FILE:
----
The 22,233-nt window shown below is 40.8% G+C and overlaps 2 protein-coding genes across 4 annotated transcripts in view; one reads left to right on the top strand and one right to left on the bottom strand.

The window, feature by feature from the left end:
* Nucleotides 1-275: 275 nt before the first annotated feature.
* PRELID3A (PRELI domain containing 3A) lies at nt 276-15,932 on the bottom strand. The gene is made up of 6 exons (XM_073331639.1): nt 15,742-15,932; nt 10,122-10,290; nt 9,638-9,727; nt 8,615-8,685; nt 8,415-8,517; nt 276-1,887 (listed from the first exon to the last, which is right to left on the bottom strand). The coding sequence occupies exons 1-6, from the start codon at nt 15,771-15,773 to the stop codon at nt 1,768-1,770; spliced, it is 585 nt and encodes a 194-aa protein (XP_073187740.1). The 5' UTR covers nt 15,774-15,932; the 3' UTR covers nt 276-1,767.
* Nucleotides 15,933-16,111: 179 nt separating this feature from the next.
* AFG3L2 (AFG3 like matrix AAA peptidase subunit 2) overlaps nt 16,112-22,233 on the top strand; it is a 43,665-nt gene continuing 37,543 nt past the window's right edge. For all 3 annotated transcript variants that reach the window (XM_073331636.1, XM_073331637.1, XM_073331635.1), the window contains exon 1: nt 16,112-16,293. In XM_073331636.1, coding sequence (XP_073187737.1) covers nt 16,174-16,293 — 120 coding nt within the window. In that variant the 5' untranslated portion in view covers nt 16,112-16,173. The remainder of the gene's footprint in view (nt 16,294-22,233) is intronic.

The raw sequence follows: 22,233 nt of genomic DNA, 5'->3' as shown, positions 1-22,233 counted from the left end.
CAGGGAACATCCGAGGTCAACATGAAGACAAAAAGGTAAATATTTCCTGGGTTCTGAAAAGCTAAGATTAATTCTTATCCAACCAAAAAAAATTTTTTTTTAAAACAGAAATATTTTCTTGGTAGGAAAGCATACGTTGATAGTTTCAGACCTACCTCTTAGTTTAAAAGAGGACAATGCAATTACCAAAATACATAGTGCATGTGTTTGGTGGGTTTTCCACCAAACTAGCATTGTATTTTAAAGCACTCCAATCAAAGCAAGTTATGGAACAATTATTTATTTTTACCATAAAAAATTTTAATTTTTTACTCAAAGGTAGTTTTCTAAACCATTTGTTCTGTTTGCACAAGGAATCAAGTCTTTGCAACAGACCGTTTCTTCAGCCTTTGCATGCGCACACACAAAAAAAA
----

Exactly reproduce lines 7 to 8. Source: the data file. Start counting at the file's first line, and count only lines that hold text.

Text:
The raw sequence follows: 22,233 nt of genomic DNA, 5'->3' as shown, positions 1-22,233 counted from the left end.
CAGGGAACATCCGAGGTCAACATGAAGACAAAAAGGTAAATATTTCCTGGGTTCTGAAAAGCTAAGATTAATTCTTATCCAACCAAAAAAAATTTTTTTTTAAAACAGAAATATTTTCTTGGTAGGAAAGCATACGTTGATAGTTTCAGACCTACCTCTTAGTTTAAAAGAGGACAATGCAATTACCAAAATACATAGTGCATGTGTTTGGTGGGTTTTCCACCAAACTAGCATTGTATTTTAAAGCACTCCAATCAAAGCAAGTTATGGAACAATTATTTATTTTTACCATAAAAAATTTTAATTTTTTACTCAAAGGTAGTTTTCTAAACCATTTGTTCTGTTTGCACAAGGAATCAAGTCTTTGCAACAGACCGTTTCTTCAGCCTTTGCATGCGCACACACAAAAAAAA